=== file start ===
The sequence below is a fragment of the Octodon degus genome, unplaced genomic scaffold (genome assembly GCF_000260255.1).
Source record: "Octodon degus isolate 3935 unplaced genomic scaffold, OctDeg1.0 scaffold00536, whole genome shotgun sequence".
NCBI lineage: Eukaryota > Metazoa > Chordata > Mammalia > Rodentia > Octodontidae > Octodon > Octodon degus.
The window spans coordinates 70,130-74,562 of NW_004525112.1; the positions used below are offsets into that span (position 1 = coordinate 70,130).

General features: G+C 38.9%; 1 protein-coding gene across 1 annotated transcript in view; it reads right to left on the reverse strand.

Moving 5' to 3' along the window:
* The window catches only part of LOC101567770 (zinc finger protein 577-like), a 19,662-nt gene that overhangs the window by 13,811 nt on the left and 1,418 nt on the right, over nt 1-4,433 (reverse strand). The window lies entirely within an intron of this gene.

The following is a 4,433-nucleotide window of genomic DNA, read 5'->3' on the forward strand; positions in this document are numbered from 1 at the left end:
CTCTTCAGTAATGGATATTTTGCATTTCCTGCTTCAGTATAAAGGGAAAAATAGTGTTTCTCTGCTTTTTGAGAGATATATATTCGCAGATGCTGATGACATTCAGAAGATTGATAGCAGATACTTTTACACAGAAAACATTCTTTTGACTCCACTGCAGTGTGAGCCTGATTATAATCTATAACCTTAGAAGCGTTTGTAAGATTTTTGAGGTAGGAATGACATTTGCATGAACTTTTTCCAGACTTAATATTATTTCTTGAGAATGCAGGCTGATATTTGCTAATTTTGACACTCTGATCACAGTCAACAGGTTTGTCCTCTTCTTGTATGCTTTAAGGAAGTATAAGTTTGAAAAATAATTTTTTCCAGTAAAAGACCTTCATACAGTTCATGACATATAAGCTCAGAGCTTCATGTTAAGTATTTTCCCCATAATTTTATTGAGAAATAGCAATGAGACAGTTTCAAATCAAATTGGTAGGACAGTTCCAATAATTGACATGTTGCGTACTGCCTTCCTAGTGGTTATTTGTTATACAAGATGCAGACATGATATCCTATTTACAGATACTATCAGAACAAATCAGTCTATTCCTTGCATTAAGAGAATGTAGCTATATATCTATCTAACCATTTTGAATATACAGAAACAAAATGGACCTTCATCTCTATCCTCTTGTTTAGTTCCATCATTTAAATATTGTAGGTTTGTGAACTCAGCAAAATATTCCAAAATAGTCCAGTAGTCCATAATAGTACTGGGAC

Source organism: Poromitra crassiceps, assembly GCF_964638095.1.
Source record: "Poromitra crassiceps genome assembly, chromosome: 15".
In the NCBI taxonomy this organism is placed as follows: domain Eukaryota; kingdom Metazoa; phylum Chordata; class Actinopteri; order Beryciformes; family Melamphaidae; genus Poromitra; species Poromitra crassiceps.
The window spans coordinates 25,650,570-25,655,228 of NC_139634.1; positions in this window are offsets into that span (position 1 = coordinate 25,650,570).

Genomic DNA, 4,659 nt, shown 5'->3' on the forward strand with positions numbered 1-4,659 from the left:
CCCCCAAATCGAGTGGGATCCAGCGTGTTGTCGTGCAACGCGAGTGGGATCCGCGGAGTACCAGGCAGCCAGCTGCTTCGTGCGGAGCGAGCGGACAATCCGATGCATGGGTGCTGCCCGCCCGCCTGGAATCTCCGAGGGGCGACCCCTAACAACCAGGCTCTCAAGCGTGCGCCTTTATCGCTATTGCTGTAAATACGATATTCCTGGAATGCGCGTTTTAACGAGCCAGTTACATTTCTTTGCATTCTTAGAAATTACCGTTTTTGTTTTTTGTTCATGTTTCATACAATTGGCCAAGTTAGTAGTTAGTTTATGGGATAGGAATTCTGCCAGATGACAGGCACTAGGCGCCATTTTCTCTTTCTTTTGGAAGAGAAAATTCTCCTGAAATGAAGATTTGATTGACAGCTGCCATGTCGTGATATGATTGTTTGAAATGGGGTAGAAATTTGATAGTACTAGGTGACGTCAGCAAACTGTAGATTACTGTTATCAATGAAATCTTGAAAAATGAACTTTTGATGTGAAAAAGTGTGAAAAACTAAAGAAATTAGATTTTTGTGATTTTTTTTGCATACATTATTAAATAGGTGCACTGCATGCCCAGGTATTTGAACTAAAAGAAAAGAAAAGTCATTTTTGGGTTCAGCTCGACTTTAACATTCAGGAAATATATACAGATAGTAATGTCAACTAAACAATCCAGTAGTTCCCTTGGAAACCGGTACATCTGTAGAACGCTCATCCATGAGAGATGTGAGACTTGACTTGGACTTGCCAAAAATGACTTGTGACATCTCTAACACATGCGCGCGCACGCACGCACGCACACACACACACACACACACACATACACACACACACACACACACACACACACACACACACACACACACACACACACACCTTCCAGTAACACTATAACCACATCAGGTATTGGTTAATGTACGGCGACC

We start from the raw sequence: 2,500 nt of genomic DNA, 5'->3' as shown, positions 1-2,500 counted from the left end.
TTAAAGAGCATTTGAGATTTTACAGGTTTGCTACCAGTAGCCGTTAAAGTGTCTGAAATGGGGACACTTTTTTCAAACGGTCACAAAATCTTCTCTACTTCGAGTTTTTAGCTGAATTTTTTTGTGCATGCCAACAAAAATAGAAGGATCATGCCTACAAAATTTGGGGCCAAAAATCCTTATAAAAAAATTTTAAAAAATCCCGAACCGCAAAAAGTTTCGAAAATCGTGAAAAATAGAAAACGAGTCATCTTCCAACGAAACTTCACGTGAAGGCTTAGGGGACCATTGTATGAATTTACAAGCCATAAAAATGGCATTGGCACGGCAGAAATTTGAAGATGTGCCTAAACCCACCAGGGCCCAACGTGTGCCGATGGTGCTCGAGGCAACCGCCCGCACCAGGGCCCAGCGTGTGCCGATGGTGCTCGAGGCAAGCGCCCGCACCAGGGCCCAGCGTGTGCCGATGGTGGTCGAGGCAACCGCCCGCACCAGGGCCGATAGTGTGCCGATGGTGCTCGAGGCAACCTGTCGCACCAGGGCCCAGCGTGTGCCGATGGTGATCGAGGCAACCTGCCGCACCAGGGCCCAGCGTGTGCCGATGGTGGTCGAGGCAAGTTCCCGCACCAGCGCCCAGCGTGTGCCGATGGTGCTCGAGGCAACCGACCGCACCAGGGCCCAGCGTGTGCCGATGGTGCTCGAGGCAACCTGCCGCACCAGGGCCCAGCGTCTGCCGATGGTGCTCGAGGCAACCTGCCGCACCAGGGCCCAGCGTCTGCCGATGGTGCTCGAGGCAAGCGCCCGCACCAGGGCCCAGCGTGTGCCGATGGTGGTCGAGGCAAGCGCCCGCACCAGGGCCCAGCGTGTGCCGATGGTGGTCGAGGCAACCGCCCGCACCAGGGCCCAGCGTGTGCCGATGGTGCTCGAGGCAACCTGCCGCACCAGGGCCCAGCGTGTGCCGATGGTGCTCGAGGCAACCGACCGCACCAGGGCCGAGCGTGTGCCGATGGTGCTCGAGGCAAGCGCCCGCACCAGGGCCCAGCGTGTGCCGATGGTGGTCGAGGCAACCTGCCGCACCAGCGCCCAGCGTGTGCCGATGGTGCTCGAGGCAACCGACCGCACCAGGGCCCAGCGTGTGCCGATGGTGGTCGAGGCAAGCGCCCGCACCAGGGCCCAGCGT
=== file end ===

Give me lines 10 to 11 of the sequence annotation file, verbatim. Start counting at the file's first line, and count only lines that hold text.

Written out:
Source organism: Poromitra crassiceps, assembly GCF_964638095.1.
Source record: "Poromitra crassiceps genome assembly, chromosome: 15".